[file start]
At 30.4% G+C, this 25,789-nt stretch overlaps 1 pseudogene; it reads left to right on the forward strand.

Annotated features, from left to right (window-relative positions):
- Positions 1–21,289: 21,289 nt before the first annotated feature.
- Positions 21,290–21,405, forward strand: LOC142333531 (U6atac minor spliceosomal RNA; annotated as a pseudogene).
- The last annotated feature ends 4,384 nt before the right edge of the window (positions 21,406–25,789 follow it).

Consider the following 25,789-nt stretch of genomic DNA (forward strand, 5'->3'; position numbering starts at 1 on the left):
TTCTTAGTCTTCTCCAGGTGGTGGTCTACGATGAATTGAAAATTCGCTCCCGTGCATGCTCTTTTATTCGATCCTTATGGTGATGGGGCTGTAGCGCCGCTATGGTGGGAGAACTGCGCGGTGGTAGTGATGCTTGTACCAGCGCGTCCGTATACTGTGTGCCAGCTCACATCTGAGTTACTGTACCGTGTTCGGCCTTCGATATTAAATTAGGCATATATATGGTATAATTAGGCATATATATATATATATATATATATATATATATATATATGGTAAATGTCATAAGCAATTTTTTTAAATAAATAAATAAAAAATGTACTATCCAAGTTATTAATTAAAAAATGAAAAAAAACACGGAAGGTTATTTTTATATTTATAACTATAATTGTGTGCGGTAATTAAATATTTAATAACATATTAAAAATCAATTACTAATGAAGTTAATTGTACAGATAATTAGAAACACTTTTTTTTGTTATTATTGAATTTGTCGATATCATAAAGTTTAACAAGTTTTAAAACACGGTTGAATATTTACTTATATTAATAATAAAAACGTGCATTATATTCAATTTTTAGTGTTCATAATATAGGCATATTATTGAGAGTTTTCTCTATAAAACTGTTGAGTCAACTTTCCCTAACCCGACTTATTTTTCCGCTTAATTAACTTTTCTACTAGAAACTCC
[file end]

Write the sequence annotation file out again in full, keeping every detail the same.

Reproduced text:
At 30.4% G+C, this 25,789-nt stretch overlaps 1 pseudogene; it reads left to right on the forward strand.

Annotated features, from left to right (window-relative positions):
- Positions 1–21,289: 21,289 nt before the first annotated feature.
- Positions 21,290–21,405, forward strand: LOC142333531 (U6atac minor spliceosomal RNA; annotated as a pseudogene).
- The last annotated feature ends 4,384 nt before the right edge of the window (positions 21,406–25,789 follow it).

Consider the following 25,789-nt stretch of genomic DNA (forward strand, 5'->3'; position numbering starts at 1 on the left):
TTCTTAGTCTTCTCCAGGTGGTGGTCTACGATGAATTGAAAATTCGCTCCCGTGCATGCTCTTTTATTCGATCCTTATGGTGATGGGGCTGTAGCGCCGCTATGGTGGGAGAACTGCGCGGTGGTAGTGATGCTTGTACCAGCGCGTCCGTATACTGTGTGCCAGCTCACATCTGAGTTACTGTACCGTGTTCGGCCTTCGATATTAAATTAGGCATATATATGGTATAATTAGGCATATATATATATATATATATATATATATATATATATATGGTAAATGTCATAAGCAATTTTTTTAAATAAATAAATAAAAAATGTACTATCCAAGTTATTAATTAAAAAATGAAAAAAAACACGGAAGGTTATTTTTATATTTATAACTATAATTGTGTGCGGTAATTAAATATTTAATAACATATTAAAAATCAATTACTAATGAAGTTAATTGTACAGATAATTAGAAACACTTTTTTTTGTTATTATTGAATTTGTCGATATCATAAAGTTTAACAAGTTTTAAAACACGGTTGAATATTTACTTATATTAATAATAAAAACGTGCATTATATTCAATTTTTAGTGTTCATAATATAGGCATATTATTGAGAGTTTTCTCTATAAAACTGTTGAGTCAACTTTCCCTAACCCGACTTATTTTTCCGCTTAATTAACTTTTCTACTAGAAACTCC